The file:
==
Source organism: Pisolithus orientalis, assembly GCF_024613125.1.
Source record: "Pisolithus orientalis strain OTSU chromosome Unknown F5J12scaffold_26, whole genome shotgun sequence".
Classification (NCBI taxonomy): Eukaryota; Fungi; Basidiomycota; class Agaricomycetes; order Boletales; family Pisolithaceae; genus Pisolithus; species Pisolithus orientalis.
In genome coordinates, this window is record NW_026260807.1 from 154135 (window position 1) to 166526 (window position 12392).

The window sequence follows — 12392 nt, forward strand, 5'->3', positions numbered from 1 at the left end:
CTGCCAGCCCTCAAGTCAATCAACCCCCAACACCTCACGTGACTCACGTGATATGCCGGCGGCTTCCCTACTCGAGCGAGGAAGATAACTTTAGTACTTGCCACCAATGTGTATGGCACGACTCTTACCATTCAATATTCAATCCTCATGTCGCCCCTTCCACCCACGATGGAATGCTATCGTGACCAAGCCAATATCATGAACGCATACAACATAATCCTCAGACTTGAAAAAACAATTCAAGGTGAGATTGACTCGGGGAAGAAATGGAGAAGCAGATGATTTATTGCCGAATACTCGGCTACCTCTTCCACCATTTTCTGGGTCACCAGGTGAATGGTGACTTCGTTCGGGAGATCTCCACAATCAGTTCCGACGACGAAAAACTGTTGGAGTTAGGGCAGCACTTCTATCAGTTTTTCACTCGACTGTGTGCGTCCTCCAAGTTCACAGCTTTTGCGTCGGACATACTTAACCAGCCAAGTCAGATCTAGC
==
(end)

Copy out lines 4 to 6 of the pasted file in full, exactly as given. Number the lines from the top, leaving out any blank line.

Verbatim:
In genome coordinates, this window is record NW_026260807.1 from 154135 (window position 1) to 166526 (window position 12392).

The window sequence follows — 12392 nt, forward strand, 5'->3', positions numbered from 1 at the left end:
CTGCCAGCCCTCAAGTCAATCAACCCCCAACACCTCACGTGACTCACGTGATATGCCGGCGGCTTCCCTACTCGAGCGAGGAAGATAACTTTAGTACTTGCCACCAATGTGTATGGCACGACTCTTACCATTCAATATTCAATCCTCATGTCGCCCCTTCCACCCACGATGGAATGCTATCGTGACCAAGCCAATATCATGAACGCATACAACATAATCCTCAGACTTGAAAAAACAATTCAAGGTGAGATTGACTCGGGGAAGAAATGGAGAAGCAGATGATTTATTGCCGAATACTCGGCTACCTCTTCCACCATTTTCTGGGTCACCAGGTGAATGGTGACTTCGTTCGGGAGATCTCCACAATCAGTTCCGACGACGAAAAACTGTTGGAGTTAGGGCAGCACTTCTATCAGTTTTTCACTCGACTGTGTGCGTCCTCCAAGTTCACAGCTTTTGCGTCGGACATACTTAACCAGCCAAGTCAGATCTAGC